Film review: Soul Boys Of The Western World

You might have noticed that our Editor, Monica Costa, can’t wait for Tuesday’s European Premiere of the Spandau Ballet documentary, Soul Boys Of The Western World, at the Royal Albert Hall.  It’ll be followed by a performance from the band themselves – and, if you can’t make it to the Royal Albert Hall, don’t worry. The film and the concert are being simultaneously screened in at least 24 London cinemas that night.  And that’s all before it’s released on Friday, 3 October 2014!

So, if you’re thinking of going, what should you expect? It is just one for the fans, or do the boys strike a bigger, and louder, chord?




The story

Put simply, it’s the story of Spandau Ballet. It starts with a group of boys who grew up together in Islington, (nearly) all went to the same school, got on well and just wanted to make music.  Their rise in the 80s was meteoric, with a first appearance on Top Of The Pops was when Martin Kemp was just 18.  He was just 23 when they had both the number one single and number one album.  The later years were less euphoric: despite continuing to sell millions of records, things weren’t so great behind the scenes, culminating with a break-up and a much-publicised court case.


The trailer



The verdict

In terms of the music, you know what you’re going to get with Soul Boys Of The Western World.  But, while this is Spandau’s story from start to finish – or, at least, the present day – it’s also a striking piece of social history.  As we watch the boys grow up and form their band, it’s all done to the background of news footage they would have seen and the music they would have heard.  Fortunately, their families took lots of photographs and, later, home videos, adding an essential personal touch.

The band’s career in the 80s is shown in parallel with the politics of the day – the rise of Margaret Thatcher, the miners’ strike and all the other changes of the time. The territory isn’t dissimilar to that of Pride just a few weeks ago, but here the New Romantic style with its flamboyant clothes and heavy make-up is in vivid contrast to the striking communities.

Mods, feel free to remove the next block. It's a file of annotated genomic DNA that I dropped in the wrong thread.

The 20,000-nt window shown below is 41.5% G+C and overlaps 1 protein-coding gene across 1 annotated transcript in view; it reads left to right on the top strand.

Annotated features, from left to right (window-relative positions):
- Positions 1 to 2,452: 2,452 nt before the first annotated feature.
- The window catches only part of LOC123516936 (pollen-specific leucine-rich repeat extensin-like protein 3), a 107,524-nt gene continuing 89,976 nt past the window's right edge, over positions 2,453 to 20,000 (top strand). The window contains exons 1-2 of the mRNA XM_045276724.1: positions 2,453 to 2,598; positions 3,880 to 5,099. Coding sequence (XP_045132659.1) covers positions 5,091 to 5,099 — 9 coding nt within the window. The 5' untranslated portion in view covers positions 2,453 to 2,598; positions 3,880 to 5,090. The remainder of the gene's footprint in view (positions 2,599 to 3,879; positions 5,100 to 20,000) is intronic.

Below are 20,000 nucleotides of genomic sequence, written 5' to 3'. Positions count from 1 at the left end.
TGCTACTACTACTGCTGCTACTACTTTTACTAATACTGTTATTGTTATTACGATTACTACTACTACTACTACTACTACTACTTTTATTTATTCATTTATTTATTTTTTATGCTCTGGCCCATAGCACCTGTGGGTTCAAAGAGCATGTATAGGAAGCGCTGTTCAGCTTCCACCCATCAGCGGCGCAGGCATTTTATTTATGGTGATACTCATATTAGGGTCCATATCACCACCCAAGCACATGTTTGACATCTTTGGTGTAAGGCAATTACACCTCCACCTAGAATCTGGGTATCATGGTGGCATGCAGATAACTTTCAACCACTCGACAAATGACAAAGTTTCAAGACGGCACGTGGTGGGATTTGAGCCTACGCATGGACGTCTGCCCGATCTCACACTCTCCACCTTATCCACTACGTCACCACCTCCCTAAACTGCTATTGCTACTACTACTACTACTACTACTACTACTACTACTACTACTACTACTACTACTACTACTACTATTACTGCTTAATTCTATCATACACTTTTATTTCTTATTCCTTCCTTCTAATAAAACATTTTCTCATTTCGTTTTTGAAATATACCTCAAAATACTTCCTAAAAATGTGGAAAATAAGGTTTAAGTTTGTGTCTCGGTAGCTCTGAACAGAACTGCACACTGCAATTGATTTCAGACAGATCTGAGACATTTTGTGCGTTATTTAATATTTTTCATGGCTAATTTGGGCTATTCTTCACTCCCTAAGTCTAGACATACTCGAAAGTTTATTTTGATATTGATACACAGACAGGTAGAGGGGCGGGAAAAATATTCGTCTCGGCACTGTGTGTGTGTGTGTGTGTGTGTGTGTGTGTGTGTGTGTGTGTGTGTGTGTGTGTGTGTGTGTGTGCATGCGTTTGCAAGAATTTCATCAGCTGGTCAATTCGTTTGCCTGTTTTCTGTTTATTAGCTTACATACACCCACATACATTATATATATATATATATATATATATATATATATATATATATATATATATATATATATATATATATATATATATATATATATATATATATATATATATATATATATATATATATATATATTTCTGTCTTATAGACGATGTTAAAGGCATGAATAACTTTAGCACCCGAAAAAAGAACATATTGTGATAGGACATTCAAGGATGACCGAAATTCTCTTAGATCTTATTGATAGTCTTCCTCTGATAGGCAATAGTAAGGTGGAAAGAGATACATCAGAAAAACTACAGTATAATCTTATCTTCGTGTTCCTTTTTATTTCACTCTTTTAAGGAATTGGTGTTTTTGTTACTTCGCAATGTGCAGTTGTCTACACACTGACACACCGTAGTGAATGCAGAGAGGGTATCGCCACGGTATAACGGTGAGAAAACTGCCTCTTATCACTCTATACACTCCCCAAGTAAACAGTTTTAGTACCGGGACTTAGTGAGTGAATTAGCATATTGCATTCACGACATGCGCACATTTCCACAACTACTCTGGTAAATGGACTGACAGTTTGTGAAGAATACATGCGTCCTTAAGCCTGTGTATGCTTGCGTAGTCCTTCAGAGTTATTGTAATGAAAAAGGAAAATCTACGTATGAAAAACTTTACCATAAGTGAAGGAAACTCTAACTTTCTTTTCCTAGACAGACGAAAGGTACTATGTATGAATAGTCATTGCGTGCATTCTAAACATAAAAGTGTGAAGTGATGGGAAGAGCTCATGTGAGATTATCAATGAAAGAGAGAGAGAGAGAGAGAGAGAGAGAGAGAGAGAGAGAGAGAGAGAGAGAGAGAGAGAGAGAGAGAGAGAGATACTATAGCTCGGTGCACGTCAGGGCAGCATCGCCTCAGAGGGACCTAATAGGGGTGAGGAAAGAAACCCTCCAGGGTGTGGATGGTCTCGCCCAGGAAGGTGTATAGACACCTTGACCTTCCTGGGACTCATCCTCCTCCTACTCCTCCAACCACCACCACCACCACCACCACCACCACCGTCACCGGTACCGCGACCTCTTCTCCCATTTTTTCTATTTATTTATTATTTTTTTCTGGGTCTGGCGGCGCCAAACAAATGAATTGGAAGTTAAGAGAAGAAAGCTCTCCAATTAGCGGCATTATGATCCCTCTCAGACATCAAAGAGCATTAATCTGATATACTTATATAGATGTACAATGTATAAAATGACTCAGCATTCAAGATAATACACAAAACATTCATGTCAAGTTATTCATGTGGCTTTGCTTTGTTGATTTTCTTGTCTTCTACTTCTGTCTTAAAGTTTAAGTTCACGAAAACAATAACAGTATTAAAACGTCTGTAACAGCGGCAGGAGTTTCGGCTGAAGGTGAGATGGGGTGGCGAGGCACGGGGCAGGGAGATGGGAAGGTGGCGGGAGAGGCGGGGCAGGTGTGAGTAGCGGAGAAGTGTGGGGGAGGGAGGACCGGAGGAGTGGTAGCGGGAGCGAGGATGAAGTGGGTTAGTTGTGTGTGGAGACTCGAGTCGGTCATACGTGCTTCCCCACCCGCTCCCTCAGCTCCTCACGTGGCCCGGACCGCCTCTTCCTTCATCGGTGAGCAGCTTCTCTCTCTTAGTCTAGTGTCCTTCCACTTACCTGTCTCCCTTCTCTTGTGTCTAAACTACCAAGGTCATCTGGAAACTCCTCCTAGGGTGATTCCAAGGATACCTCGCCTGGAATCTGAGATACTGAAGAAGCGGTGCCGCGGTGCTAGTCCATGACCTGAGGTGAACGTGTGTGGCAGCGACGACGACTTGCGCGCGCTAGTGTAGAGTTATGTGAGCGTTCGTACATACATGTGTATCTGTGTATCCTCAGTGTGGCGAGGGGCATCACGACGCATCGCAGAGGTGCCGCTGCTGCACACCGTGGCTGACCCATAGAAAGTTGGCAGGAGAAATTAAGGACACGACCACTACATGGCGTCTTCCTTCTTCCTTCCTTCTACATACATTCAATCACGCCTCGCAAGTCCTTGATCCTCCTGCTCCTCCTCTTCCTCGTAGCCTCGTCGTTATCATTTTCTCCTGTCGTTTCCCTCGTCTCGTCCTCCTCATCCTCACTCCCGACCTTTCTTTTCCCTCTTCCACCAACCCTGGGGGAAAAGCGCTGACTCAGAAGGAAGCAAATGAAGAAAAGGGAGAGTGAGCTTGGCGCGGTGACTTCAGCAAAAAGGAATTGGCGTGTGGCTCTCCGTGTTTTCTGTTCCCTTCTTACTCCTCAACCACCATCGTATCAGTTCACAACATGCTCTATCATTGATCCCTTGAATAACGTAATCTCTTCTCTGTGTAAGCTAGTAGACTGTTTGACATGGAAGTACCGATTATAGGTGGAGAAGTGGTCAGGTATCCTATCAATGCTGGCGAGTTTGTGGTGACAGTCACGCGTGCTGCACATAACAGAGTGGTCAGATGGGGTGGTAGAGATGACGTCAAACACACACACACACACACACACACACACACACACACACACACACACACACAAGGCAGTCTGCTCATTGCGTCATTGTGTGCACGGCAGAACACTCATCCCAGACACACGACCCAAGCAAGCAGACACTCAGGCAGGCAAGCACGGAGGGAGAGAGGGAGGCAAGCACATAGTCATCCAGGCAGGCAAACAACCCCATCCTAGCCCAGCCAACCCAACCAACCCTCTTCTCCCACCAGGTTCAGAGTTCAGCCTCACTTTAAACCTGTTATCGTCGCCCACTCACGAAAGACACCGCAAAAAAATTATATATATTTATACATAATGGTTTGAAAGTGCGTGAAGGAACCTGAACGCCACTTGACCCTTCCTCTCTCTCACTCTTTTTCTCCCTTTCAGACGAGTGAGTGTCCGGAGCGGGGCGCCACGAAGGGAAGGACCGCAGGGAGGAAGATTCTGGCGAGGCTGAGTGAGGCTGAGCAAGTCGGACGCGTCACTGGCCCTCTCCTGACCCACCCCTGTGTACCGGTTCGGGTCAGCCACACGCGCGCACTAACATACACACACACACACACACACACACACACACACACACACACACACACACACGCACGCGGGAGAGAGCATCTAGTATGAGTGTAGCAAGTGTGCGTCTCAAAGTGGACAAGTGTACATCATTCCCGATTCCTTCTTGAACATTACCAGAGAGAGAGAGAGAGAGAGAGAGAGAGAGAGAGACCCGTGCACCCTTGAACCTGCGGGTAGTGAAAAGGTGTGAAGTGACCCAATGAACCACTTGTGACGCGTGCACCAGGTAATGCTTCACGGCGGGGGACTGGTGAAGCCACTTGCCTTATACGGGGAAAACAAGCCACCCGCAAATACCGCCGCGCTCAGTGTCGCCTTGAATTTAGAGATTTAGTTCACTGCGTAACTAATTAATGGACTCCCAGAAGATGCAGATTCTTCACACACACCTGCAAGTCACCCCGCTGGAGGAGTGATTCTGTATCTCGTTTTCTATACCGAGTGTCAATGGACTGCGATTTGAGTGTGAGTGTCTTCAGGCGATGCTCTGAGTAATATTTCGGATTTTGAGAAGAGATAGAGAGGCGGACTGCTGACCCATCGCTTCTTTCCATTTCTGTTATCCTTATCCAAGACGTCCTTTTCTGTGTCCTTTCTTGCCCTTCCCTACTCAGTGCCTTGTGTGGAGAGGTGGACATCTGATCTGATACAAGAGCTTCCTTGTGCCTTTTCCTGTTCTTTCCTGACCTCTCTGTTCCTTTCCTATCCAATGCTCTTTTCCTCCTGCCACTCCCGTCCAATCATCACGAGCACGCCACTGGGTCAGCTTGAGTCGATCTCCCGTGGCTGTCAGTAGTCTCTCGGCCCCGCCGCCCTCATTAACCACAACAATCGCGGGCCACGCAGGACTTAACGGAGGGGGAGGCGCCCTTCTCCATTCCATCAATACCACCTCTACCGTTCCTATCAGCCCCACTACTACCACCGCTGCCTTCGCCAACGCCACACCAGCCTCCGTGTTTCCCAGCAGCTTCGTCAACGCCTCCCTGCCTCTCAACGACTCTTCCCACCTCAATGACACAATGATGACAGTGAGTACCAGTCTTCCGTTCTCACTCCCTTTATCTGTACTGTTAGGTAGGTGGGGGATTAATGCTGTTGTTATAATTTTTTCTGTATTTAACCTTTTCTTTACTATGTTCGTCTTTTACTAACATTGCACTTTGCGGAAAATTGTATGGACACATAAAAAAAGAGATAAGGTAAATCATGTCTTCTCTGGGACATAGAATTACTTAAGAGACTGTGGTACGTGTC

The band all share the narration and, to make sure we know who’s speaking, there’s always a caption. It’s a help because, in all honesty, Martin Kemp’s TV appearances mean his voice is easily the most recognisable.  And, as a way of telling the story, it works well, making the audience feel they’re getting closer to the real story behind the music, make-up and clothes.

There’s other familiar faces on the screen as well, but their much younger versions – an almost svelte Danny Baker, Robert Elms, DJ Mike Read and even Bob Geldof at the time of Band Aid and Live Aid. All high-profile at the time and all involved in the band’s story.  And director George Hencken doesn’t fight shy of showing the footage of Geldof challenging Mrs Thatcher about the VAT charged on the Band Aid single – or showing his unconvinced expression when he hears her answer!




Mums’ rating: 8/10    Spandau fans will love this! And so will any other music fan.  The infectious mix of nostalgia and music is bound to have them rocking in the aisles, not just at the premiere but once the film’s more widely released.  As a documentary, it cleverly balances the story of Spandau Ballet with events in Britain at the time, making sharp contrasts and drawing intelligent parallels.  Ultimately, it’s a large slice of nostalgia and it’s impossible not to enjoy it – whether you’re an 80s girl or not!

Preview screenings of Soul Boys Of The Western World, certificate 12A, are in cinemas on Tuesday, 30 September 2014, including a simultaneous broadcast of the Spandau Ballet concert from The Royal Albert Hall.  For tickets, go to  The film goes on general release on Friday, 3 October.

Exclusive interviews with the Spandau Ballet at the Royal Albert Hall

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